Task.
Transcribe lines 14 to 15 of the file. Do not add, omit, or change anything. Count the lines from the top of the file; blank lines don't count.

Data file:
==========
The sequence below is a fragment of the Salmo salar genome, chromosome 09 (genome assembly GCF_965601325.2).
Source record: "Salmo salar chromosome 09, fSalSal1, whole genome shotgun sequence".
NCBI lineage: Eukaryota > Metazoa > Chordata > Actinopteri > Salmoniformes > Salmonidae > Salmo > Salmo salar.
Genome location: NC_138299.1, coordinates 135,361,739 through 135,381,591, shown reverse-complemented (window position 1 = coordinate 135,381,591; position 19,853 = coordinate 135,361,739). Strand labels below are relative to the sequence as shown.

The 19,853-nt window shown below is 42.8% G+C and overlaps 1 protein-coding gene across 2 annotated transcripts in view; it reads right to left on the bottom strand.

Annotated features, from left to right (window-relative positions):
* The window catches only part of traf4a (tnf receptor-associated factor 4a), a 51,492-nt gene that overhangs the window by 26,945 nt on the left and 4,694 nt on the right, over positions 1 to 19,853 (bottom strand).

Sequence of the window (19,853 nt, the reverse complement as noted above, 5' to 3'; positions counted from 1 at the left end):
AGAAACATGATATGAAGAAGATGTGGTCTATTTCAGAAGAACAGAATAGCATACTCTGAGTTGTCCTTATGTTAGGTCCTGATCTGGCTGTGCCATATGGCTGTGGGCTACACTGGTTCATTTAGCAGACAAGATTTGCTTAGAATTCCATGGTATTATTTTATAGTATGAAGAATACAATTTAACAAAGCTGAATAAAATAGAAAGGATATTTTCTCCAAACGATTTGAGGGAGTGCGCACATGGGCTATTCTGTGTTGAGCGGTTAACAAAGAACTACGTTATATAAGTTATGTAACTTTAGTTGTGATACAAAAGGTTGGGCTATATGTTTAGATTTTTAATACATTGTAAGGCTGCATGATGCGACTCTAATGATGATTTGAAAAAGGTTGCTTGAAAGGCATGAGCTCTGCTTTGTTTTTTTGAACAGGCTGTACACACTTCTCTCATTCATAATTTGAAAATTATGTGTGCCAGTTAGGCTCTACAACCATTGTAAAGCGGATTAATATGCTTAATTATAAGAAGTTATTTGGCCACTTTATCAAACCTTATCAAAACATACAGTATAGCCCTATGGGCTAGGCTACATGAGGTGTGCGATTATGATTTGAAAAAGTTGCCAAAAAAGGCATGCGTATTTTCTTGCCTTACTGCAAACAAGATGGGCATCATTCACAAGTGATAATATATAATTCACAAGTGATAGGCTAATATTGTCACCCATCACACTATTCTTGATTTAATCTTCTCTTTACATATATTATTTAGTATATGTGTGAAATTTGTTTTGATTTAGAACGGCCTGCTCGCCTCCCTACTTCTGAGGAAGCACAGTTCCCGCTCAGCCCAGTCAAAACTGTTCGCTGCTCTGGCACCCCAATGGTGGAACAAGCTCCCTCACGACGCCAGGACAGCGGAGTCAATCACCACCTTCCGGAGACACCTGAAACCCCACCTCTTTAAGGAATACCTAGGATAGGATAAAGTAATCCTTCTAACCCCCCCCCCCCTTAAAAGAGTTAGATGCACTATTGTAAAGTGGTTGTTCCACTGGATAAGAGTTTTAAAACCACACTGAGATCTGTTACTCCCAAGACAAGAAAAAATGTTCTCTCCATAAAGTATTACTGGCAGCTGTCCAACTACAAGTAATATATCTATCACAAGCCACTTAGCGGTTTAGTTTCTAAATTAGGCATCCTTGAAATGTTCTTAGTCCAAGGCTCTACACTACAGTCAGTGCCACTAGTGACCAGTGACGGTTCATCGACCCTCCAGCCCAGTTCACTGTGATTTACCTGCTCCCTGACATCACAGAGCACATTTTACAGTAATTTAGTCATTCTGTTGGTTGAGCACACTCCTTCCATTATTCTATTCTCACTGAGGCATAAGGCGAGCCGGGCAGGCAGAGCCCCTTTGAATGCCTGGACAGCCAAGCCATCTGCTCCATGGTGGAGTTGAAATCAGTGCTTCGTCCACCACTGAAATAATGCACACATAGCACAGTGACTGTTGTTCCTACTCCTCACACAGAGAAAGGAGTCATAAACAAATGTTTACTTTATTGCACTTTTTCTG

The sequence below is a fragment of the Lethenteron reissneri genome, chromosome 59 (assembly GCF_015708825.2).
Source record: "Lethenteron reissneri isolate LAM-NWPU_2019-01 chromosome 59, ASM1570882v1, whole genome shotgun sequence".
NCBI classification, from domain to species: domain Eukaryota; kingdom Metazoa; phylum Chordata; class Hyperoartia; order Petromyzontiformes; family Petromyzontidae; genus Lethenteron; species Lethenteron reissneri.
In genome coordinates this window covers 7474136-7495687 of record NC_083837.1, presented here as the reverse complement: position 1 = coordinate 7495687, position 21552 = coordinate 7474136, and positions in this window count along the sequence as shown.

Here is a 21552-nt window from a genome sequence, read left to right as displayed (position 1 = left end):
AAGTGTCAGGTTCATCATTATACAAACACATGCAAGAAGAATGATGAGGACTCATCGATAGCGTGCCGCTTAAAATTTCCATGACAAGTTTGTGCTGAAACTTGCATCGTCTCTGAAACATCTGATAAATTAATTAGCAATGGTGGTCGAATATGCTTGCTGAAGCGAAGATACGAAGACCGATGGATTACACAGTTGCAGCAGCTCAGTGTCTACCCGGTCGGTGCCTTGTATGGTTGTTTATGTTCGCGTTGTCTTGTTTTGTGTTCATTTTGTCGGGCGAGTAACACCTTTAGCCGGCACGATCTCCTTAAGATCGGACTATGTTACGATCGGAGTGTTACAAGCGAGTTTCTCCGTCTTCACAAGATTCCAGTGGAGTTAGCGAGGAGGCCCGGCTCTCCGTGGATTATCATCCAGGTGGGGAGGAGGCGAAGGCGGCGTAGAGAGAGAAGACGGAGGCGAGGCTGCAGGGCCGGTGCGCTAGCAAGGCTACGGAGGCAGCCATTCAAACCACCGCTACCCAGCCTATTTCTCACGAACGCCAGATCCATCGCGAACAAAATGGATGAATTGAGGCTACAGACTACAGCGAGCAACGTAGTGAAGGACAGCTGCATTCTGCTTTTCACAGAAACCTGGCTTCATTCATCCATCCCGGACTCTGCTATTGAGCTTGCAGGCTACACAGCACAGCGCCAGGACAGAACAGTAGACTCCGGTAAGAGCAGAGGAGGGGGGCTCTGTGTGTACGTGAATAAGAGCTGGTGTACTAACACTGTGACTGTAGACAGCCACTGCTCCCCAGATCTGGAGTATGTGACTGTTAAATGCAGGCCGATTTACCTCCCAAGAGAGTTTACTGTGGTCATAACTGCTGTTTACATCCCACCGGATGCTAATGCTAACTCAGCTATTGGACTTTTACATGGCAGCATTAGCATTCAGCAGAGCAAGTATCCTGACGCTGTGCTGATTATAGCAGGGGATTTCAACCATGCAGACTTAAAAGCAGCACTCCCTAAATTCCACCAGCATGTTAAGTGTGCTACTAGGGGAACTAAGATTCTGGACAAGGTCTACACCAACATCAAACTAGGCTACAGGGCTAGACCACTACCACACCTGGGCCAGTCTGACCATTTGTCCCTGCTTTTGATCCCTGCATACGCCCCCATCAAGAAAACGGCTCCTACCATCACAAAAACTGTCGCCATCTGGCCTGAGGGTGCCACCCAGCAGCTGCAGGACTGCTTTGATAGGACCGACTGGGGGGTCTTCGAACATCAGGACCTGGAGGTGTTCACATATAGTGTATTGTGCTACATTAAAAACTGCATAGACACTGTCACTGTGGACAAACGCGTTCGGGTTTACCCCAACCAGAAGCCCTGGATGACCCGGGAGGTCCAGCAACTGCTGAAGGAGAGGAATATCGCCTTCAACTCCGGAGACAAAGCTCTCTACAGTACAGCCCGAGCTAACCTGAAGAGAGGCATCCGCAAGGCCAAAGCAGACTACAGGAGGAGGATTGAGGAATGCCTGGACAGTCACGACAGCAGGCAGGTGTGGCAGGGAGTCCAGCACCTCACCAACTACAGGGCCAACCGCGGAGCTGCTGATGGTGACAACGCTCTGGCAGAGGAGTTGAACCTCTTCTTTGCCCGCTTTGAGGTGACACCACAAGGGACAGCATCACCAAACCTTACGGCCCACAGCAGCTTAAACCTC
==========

Here is a 21552-nt window from a genome sequence, read left to right as displayed (position 1 = left end):
AAGTGTCAGGTTCATCATTATACAAACACATGCAAGAAGAATGATGAGGACTCATCGATAGCGTGCCGCTTAAAATTTCCATGACAAGTTTGTGCTGAAACTTGCATCGTCTCTGAAACATCTGATAAATTAATTAGCAATGGTGGTCGAATATGCTTGCTGAAGCGAAGATACGAAGACCGATGGATTACACAGTTGCAGCAGCTCAGTGTCTACCCGGTCGGTGCCTTGTATGGTTGTTTATGTTCGCGTTGTCTTGTTTTGTGTTCATTTTGTCGGGCGAGTAACACCTTTAGCCGGCACGATCTCCTTAAGATCGGACTATGTTACGATCGGAGTGTTACAAGCGAGTTTCTCCGTCTTCACAAGATTCCAGTGGAGTTAGCGAGGAGGCCCGGCTCTCCGTGGATTATCATCCAGGTGGGGAGGAGGCGAAGGCGGCGTAGAGAGAGAAGACGGAGGCGAGGCTGCAGGGCCGGTGCGCTAGCAAGGCTACGGAGGCAGCCATTCAAACCACCGCTACCCAGCCTATTTCTCACGAACGCCAGATCCATCGCGAACAAAATGGATGAATTGAGGCTACAGACTACAGCGAGCAACGTAGTGAAGGACAGCTGCATTCTGCTTTTCACAGAAACCTGGCTTCATTCATCCATCCCGGACTCTGCTATTGAGCTTGCAGGCTACACAGCACAGCGCCAGGACAGAACAGTAGACTCCGGTAAGAGCAGAGGAGGGGGGCTCTGTGTGTACGTGAATAAGAGCTGGTGTACTAACACTGTGACTGTAGACAGCCACTGCTCCCCAGATCTGGAGTATGTGACTGTTAAATGCAGGCCGATTTACCTCCCAAGAGAGTTTACTGTGGTCATAACTGCTGTTTACATCCCACCGGATGCTAATGCTAACTCAGCTATTGGACTTTTACATGGCAGCATTAGCATTCAGCAGAGCAAGTATCCTGACGCTGTGCTGATTATAGCAGGGGATTTCAACCATGCAGACTTAAAAGCAGCACTCCCTAAATTCCACCAGCATGTTAAGTGTGCTACTAGGGGAACTAAGATTCTGGACAAGGTCTACACCAACATCAAACTAGGCTACAGGGCTAGACCACTACCACACCTGGGCCAGTCTGACCATTTGTCCCTGCTTTTGATCCCTGCATACGCCCCCATCAAGAAAACGGCTCCTACCATCACAAAAACTGTCGCCATCTGGCCTGAGGGTGCCACCCAGCAGCTGCAGGACTGCTTTGATAGGACCGACTGGGGGGTCTTCGAACATCAGGACCTGGAGGTGTTCACATATAGTGTATTGTGCTACATTAAAAACTGCATAGACACTGTCACTGTGGACAAACGCGTTCGGGTTTACCCCAACCAGAAGCCCTGGATGACCCGGGAGGTCCAGCAACTGCTGAAGGAGAGGAATATCGCCTTCAACTCCGGAGACAAAGCTCTCTACAGTACAGCCCGAGCTAACCTGAAGAGAGGCATCCGCAAGGCCAAAGCAGACTACAGGAGGAGGATTGAGGAATGCCTGGACAGTCACGACAGCAGGCAGGTGTGGCAGGGAGTCCAGCACCTCACCAACTACAGGGCCAACCGCGGAGCTGCTGATGGTGACAACGCTCTGGCAGAGGAGTTGAACCTCTTCTTTGCCCGCTTTGAGGTGACACCACAAGGGACAGCATCACCAAACCTTACGGCCCACAGCAGCTTAAACCTC